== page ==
More manufacturing, fewer jobs. Is there a solution?

Technology and automation have impacted a range of industries, including printing.

Manufacturing makes more products than ever before, but not the jobs that once went with them. How can struggling economies resurrect their rust belt regions when factories employ more machines than people?

In a cavernous building on the outskirts of Sydney’s CBD, a lone worker tends to a massive printing machine churning out 70,000 magazines an hour.

Not so long ago, it would have taken six workers to do the job, but advances in technology and automation mean printers at Blue Star Web are able to produce more with less than ever before.

Such machinery does not come cheap. Blue Star has four of the German-made machines, each costing A$10 million, and it has just spent A$12 million to import and install the most up-to-date version.

For companies operating in Australia’s small but highly competitive printing industry, such investments, although costly, are essential if they are to remain in the game.

As the ranks of mass-market publications have thinned, Blue Star has adapted its operations to make producing small print-run magazines financially viable.

It is a familiar story across manufacturing.

To stay competitive, companies are investing in technologies that allow more to be produced with less labour, raw materials and energy, and producing less waste. This is good news for consumers, who are able to buy more things, more cheaply, than ever before, but it also means manufacturing is no longer the engine of employment it once was.

The Trump promise

In many countries, services have more than taken up the jobs slack. Globally, the proportion of workers employed in the services sector surged from 32 per cent to more than 50 per cent between 1994 and 2010. However, factory closures have hit particular regions hard, with some startling consequences.

Donald Trump and Andrew LiverisDonald Trump’s triumph in the US presidential election owed much to his ability to tap into the disillusionment and resentment felt by communities battered by such change.

One of his boldest promises, and one that undoubtedly helped him secure crucial support in the manufacturing-heavy rust belt states such as Michigan, Pennsylvania and Wisconsin, was to bring back millions of manufacturing jobs that had been lost in the US in the past decade.

To help deliver on his promise, Trump has appointed Australian-born Dow Chemicals chief executive Andrew Liveris to chair his American Manufacturing Council.

Liveris believes a policy mix of corporate tax cuts, cheaper energy and reduced red tape will reinvigorate America’s manufacturing sector.

“You can revitalise foundation industries, and your poster child is Dow,” he told The Australian Financial Review soon after his appointment was announced in December.

“We’ve taken chemicals and advanced the technology to materials and value-added products.”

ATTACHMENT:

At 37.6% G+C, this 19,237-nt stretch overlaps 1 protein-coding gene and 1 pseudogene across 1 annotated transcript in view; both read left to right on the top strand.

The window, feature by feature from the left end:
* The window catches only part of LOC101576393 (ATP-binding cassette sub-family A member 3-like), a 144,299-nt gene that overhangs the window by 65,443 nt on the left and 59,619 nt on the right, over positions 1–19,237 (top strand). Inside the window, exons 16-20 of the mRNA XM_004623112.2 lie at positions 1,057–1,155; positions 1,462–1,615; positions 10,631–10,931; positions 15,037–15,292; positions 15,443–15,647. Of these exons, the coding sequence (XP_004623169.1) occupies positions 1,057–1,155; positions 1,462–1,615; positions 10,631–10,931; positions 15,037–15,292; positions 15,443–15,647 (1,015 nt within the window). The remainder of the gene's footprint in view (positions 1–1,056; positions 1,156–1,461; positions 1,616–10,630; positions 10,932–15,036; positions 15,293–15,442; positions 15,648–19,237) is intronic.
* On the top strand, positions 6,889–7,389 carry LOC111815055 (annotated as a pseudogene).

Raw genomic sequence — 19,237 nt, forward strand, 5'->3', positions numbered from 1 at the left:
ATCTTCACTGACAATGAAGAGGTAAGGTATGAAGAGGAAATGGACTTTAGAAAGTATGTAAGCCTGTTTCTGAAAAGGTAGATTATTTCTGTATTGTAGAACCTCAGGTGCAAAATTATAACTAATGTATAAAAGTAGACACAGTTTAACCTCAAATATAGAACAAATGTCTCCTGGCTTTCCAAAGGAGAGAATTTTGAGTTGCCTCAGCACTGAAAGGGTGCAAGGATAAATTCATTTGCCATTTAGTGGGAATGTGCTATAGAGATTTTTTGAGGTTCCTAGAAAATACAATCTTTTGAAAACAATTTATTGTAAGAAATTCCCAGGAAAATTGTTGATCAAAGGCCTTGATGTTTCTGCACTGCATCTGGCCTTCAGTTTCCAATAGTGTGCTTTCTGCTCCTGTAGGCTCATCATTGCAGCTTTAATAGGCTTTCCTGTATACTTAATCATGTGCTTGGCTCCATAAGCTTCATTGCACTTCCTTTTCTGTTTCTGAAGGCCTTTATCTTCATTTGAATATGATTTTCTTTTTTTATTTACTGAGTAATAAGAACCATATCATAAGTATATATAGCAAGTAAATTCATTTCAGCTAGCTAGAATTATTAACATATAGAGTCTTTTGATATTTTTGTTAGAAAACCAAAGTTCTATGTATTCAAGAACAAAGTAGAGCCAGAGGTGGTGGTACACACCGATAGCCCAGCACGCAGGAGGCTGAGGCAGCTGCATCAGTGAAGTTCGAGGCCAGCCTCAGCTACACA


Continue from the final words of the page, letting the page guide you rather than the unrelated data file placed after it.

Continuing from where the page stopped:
He is unabashed about the need for strong state intervention to make it work.

“Building integrated industrial sectors based on competitive inputs does need sound policymaking in partnership with the private sector,” Liveris told The Australian. Lower taxes and cheap energy are “critical” to investment and making the US competitive with lower-cost rivals.

Steadily losing ground

Even if Trump and Liveris are able to boost manufacturing activity and investment, will that in itself deliver the jobs Trump has promised?

Economists and industry experts very much doubt it, and it is not hard to see why. Across the world, measures of the economic heft and job-generating power of manufacturing are all pointing in the wrong direction.

Although the world is making more things, more cheaply, than ever, manufacturing is losing value. World Bank data shows manufacturing’s share of global output has shrunk in the past 20 years, from more than 21 per cent to less than 15 per cent, and is still tumbling.

“Manufacturing is no longer the engine of employment it once was.”

The experience of some countries long considered behemoths of manufacturing is stark.

In 1997, manufacturing accounted for 17 per cent of British output – two decades later that has slipped to 10 per cent. In Germany and Japan, whose post-war prosperity was built on manufacturing, manufacturing’s share of GDP has slid from highs of 32 per cent (West Germany) and 35 per cent in 1970 to 22 per cent and 20 per cent respectively.

China, the so-called “factory of the world”, no longer relies on manufacturing as it once did. From a peak of 40 per cent of GDP in 1978, manufacturing now accounts for less than a third of China’s output.

Australian National University economist Peter Drysdale says China’s shift of emphasis towards consumption-led growth is driving big changes in the structure of its economy.

“The rust belt in northern China is being replaced by the tech belt in the east and south as the fulcrum of Chinese growth,” Drysdale says.

“Massive adjustment in industrial structure and employment is taking place across the country.”

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The wrong diagnosis

In high-income countries, manufacturing’s relative decline in value terms has been accompanied by the haemorrhaging of jobs. In the US, while manufacturing output has increased by 80 per cent in real terms in the past 30 years, the sector has shed about 7.5 million jobs over the same period.